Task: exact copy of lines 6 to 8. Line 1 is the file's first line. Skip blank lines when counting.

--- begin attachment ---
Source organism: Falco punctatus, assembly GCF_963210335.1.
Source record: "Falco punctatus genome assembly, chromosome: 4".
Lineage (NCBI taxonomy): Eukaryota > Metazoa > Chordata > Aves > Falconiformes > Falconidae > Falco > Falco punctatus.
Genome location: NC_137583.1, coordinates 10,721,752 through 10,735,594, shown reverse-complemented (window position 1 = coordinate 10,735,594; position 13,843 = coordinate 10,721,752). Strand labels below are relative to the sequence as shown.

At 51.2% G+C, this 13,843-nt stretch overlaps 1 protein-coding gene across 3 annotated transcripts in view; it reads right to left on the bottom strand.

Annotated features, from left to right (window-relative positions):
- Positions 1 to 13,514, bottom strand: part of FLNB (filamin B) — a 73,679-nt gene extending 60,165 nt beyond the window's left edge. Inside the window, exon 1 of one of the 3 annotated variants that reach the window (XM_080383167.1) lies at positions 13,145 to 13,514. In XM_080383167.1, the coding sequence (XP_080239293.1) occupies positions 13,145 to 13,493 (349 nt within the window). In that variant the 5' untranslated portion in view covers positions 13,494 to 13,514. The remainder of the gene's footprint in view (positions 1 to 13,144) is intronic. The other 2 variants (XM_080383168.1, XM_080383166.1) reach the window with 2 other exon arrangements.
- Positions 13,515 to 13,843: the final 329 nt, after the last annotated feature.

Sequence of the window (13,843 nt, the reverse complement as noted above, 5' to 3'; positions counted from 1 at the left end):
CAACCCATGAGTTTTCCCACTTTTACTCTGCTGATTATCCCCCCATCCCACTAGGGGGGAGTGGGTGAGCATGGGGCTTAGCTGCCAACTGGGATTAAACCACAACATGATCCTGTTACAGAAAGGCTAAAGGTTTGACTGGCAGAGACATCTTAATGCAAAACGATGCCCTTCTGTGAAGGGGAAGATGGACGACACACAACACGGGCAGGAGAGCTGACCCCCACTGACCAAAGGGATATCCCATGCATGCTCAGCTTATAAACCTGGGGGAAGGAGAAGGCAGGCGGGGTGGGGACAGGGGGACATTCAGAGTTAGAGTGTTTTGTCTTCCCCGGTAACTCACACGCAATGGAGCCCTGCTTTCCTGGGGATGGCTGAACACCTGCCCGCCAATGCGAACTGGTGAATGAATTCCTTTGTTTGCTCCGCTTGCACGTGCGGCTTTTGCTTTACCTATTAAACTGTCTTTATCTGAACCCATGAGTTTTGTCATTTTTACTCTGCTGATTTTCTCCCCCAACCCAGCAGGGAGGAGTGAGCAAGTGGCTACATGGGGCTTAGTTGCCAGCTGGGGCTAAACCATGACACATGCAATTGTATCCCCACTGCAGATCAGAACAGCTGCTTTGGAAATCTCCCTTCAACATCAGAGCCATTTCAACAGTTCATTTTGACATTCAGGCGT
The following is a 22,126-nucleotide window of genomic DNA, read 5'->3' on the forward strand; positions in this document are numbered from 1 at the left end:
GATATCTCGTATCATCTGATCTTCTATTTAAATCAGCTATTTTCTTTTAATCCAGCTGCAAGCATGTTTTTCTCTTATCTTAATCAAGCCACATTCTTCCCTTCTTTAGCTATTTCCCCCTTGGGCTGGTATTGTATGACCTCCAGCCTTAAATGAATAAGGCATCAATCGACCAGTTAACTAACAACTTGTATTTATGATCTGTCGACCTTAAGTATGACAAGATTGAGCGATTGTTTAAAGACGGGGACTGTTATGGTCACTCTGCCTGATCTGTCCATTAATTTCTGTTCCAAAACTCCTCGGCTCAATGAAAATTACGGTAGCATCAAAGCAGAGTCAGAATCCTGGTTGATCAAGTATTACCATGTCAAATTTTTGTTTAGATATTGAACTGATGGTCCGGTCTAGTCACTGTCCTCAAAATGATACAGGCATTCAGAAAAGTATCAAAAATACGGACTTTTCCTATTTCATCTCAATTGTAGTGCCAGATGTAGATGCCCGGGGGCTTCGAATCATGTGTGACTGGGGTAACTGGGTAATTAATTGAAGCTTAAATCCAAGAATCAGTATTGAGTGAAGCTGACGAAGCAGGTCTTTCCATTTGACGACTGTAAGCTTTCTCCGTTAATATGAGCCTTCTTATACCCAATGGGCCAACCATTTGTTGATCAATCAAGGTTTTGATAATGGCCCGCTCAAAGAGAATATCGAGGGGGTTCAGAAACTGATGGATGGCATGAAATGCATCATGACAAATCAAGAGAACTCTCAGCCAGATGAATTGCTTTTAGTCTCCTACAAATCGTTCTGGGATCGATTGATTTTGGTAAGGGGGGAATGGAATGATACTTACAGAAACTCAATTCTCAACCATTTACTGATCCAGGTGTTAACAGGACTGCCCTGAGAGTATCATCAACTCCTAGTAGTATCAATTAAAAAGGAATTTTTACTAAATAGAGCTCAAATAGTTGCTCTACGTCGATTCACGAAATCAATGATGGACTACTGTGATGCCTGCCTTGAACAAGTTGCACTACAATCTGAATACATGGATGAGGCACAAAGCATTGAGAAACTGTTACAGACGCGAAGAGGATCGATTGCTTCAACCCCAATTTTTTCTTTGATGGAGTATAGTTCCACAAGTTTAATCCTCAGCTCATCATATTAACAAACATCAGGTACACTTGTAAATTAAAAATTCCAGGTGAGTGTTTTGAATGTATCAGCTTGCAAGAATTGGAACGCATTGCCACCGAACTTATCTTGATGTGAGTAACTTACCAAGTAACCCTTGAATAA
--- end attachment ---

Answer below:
Annotated features, from left to right (window-relative positions):
- Positions 1 to 13,514, bottom strand: part of FLNB (filamin B) — a 73,679-nt gene extending 60,165 nt beyond the window's left edge. Inside the window, exon 1 of one of the 3 annotated variants that reach the window (XM_080383167.1) lies at positions 13,145 to 13,514. In XM_080383167.1, the coding sequence (XP_080239293.1) occupies positions 13,145 to 13,493 (349 nt within the window). In that variant the 5' untranslated portion in view covers positions 13,494 to 13,514. The remainder of the gene's footprint in view (positions 1 to 13,144) is intronic. The other 2 variants (XM_080383168.1, XM_080383166.1) reach the window with 2 other exon arrangements.
- Positions 13,515 to 13,843: the final 329 nt, after the last annotated feature.